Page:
SGA’s senate and executive branch came to a resolution on its yearly budget and election codes this Tuesday.
The compromise comes after an argument over fund designation during last week’s meeting. The SGA hopes to get the gears turning and begin more official work, especially as the Sept. 25 and 26 fall elections loom on the horizon.
The budget, addressed first in the meeting’s “unfinished business” section, was presented generally as-was. The exception to this was a three-part “Budget Stipulations” addition to the bill itself. This mandated that the money in “special projects fund” portion of the budget should only be used for the first year village project plans.
It stipulated that money not used by March 3 of next year would be rationed 50% to senate discretionary, 40% to executive discretionary and 10% to voucher funding. Senate discretionary will receive half of the funds if no money is used, with $750 going to executive discretionary and the remainder to voucher funding.
The vote was a unanimous yes, and all 13 senators approved the budget with its resolution.
The senate’s passing of the budget allowed two other bills, 1-19-F (Greeks Go Green) and 2-19-F (SGA funding for Bowling Green Pride), to also be passed unanimously.
The senate was also successful in making amendments to SGA’s election codes, which were discussed at length in Tuesday’s meeting. One of these amendments halved the maximum for all campaign spending. This, the senate felt, would level the playing field for low-income students running for executive or judiciary positions.
The campaign maximums in the election codes, before being amended, were $300 for presidential candidates, $125 for executive and administrative vice president candidates and $50 for all student senate candidates.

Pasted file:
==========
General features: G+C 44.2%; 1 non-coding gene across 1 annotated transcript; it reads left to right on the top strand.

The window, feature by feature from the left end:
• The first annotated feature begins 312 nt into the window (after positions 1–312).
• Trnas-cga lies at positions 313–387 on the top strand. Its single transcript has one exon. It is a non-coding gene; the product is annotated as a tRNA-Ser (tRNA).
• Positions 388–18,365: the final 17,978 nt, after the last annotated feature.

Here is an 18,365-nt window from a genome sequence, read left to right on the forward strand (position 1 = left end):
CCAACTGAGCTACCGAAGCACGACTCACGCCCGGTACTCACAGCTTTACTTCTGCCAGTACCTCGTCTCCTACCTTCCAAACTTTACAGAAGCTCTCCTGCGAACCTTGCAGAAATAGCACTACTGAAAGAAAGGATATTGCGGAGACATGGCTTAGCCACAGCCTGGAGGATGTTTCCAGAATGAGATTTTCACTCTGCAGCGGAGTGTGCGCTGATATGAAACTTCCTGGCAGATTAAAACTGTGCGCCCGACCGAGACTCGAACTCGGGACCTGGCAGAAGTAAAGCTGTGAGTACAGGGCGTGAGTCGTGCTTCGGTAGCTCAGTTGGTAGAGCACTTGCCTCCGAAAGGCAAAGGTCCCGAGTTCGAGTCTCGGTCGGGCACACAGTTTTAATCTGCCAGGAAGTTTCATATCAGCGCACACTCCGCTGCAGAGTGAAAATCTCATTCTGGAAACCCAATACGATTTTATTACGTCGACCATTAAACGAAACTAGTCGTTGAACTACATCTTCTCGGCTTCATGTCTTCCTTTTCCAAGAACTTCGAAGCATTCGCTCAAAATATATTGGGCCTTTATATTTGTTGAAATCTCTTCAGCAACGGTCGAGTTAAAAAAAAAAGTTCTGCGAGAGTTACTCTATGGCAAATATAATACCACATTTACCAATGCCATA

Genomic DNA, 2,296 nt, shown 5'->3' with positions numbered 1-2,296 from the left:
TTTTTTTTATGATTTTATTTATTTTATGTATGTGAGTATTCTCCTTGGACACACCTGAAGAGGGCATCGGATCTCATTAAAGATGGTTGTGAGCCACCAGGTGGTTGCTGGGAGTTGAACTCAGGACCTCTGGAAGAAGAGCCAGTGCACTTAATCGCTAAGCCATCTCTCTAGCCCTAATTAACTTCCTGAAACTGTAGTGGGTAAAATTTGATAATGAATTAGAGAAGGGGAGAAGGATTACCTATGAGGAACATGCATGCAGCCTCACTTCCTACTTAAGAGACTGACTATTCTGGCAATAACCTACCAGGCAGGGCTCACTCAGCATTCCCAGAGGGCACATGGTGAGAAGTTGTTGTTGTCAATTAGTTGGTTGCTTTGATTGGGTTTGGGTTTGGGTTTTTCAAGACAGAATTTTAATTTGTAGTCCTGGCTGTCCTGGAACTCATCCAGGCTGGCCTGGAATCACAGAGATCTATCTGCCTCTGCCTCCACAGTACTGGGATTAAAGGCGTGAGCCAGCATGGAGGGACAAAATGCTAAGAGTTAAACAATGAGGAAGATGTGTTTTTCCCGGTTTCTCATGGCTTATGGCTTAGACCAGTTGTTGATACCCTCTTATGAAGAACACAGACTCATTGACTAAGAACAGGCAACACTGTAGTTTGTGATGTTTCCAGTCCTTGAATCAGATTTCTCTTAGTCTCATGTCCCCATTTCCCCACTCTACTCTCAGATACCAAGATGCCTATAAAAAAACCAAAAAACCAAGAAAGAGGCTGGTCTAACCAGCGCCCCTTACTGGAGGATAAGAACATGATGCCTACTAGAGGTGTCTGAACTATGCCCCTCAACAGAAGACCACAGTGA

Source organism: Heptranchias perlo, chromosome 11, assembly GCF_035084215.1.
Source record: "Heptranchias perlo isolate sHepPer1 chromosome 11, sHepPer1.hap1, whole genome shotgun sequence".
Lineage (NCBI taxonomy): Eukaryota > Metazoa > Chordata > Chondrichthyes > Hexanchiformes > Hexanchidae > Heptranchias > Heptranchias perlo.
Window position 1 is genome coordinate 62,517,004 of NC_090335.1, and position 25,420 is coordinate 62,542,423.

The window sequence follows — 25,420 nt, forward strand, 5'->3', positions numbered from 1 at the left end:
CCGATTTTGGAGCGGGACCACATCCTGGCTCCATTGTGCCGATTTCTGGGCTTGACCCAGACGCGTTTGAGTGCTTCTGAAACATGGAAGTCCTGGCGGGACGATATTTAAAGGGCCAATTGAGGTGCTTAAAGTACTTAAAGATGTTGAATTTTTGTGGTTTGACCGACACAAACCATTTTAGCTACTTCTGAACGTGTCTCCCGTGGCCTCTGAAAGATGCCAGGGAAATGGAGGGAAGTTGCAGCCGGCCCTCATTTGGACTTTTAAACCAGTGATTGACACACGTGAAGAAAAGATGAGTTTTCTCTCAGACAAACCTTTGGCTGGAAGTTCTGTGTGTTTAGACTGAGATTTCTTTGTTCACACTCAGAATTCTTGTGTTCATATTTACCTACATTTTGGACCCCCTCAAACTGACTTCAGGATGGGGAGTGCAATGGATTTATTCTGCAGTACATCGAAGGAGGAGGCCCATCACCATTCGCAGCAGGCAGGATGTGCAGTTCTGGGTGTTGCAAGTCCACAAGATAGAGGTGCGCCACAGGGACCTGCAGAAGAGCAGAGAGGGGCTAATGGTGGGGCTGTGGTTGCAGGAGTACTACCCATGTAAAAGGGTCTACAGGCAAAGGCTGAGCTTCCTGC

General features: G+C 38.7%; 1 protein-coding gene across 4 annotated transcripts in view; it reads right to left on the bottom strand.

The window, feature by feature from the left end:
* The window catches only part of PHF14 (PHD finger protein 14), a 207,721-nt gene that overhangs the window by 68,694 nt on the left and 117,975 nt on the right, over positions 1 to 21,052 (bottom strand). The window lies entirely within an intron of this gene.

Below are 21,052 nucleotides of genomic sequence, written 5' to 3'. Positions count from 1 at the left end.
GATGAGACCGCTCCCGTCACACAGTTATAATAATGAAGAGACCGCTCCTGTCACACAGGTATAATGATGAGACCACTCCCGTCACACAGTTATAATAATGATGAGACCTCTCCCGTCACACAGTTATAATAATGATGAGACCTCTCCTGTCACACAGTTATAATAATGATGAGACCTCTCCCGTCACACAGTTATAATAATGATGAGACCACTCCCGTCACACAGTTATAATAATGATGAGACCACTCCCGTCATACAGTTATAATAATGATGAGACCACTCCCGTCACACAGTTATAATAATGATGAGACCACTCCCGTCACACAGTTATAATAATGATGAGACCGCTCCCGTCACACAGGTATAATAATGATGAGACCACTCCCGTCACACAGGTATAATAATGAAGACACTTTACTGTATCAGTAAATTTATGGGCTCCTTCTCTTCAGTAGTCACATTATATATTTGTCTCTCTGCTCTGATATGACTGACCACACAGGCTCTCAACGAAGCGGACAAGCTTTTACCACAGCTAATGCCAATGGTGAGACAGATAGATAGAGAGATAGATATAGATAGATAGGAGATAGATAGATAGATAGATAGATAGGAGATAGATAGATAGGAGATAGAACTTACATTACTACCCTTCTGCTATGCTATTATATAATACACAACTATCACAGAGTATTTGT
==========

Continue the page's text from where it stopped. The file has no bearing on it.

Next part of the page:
Administrative Vice President Kenan Mujkanovic recognized an intimidation factor, but asked the senate to recognize that the $50 was a maximum, not a minimum. Many current members of the senate added they had used little to no money in their senate campaigns, and still held a seat.
“If it came to the point where you needed $50 to run, I think a lot of us wouldn’t be able to,” said Legislative Research Chair Josh Zaczek.
Executive Vice President Garrett Edmonds also pointed out that lowering the amount of money campaigners could spend would negatively affect SGA’s outreach. He called SGA’s voter turnout, specifically its executive branch, “awful” compared to the campus population.
“To effectively reach the entirety of campus, that’s a good amount for right now,” Edmonds said in regard to the $50 senator maximum spending. “And I would argue that it’s honestly not enough.”
Edmonds estimated that 1,500 students voted in SGA elections last year, a number he believed to be “not very representative.”
Symone Whalin, a senator who ran for an executive position last year, had financial troubles in her own campaign to the point where she used her personal credit card. She pointed out the pressures to spend often onset by opponents with a larger campaign budget.
“I understand that you want to spend money to reach students,” Whalin said. “But there are also cost-effective ways of doing it… to actually engage with students.”
Whalin’s campaign, although not resulting in election, later utilized buttons and yard signs as the most effective strategies on a low-cost budget.
“There is a precedent that’s set on poor students being less likely to run for executive positions because they feel like they can’t afford it,” Whalin added.
These election codes will be debated and amended again before SGA’s spring election. Numerous senators cast doubts about the stability of these amendments, as the senate was not yet at “full strength.”
Fall elections will be held on Sept. 25 and 26 on TopNet. The results will be posted on Sept. 27 in the senate chambers or DSU 2081.
News reporter Brody Rexing can be reached at 270-745-6011 and [email protected]